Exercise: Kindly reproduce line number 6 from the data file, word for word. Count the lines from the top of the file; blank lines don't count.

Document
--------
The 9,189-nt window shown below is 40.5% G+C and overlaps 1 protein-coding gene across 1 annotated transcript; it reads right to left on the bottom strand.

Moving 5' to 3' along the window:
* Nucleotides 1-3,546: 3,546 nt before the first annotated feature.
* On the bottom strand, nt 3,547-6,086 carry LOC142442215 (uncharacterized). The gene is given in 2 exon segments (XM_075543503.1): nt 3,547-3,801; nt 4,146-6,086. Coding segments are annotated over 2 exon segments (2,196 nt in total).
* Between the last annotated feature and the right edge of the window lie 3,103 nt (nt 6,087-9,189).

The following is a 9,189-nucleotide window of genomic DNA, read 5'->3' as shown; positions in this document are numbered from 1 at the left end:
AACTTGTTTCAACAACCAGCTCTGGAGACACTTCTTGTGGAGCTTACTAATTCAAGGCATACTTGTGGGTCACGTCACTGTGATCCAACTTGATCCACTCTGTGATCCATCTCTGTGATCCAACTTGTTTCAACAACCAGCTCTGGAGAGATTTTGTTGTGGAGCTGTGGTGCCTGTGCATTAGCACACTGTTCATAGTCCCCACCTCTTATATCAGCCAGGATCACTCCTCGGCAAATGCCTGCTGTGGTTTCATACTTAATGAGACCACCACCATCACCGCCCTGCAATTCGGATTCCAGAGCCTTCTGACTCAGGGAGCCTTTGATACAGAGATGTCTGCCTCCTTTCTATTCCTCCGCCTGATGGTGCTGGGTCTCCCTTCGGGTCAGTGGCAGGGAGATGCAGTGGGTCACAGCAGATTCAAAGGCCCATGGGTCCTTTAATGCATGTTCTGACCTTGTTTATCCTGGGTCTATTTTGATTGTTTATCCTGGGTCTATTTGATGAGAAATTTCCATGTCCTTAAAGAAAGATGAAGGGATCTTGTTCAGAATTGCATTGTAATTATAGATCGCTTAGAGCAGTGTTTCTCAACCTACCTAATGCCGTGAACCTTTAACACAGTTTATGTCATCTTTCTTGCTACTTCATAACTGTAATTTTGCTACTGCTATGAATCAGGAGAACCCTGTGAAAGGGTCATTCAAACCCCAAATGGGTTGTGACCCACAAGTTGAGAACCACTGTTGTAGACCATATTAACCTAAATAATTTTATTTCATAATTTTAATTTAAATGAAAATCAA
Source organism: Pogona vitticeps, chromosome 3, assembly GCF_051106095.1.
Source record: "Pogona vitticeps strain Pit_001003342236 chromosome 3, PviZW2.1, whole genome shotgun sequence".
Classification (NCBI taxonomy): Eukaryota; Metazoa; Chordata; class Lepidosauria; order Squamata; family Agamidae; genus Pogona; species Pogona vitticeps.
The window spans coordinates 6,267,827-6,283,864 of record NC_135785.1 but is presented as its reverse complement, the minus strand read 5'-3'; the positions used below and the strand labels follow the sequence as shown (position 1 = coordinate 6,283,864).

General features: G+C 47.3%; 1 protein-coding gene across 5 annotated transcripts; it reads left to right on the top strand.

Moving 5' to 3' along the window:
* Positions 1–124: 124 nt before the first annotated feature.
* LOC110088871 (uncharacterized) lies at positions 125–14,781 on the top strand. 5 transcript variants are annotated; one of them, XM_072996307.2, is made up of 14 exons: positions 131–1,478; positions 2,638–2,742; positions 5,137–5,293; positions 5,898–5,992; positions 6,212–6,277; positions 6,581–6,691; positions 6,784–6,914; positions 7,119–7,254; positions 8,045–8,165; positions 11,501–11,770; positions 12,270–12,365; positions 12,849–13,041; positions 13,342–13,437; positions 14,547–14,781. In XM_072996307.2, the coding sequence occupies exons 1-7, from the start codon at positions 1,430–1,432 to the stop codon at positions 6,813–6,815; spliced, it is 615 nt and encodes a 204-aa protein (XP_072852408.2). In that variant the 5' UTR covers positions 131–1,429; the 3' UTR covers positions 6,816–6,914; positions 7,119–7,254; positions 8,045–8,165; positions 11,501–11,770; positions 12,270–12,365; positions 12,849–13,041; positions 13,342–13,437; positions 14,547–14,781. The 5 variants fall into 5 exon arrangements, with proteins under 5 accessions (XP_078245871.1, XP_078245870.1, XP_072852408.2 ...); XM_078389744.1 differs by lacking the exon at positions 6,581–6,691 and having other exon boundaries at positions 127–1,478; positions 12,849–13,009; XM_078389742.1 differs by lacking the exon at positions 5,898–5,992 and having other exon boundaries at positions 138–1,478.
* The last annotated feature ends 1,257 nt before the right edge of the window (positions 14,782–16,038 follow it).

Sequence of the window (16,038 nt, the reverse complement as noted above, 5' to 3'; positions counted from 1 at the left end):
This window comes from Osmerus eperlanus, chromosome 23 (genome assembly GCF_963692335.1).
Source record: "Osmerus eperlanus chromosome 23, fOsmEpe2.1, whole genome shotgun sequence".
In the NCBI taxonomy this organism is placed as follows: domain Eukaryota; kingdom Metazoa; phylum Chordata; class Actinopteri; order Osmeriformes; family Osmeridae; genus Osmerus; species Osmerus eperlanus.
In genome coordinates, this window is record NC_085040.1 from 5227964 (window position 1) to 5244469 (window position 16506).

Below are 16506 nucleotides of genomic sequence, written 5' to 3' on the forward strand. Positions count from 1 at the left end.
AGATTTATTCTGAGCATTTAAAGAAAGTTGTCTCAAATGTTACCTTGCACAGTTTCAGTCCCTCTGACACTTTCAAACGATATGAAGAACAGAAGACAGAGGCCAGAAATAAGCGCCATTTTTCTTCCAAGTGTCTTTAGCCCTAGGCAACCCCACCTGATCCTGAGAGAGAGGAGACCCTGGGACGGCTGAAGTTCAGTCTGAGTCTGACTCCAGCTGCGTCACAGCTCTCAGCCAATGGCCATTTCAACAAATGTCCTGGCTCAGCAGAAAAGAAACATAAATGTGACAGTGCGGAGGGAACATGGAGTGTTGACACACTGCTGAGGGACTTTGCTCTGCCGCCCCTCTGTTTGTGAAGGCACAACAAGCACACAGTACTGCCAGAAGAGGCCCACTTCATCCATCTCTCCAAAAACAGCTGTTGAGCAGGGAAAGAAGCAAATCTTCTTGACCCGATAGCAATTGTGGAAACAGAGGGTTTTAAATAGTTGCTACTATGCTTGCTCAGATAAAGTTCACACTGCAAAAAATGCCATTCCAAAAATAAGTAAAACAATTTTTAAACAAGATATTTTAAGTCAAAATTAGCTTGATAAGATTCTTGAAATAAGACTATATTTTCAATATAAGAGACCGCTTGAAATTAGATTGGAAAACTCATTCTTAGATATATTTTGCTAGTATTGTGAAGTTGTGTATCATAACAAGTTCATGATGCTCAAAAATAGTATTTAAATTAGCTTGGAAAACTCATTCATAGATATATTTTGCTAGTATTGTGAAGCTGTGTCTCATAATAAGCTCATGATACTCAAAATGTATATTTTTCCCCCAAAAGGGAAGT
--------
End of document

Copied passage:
The following is a 9,189-nucleotide window of genomic DNA, read 5'->3' as shown; positions in this document are numbered from 1 at the left end: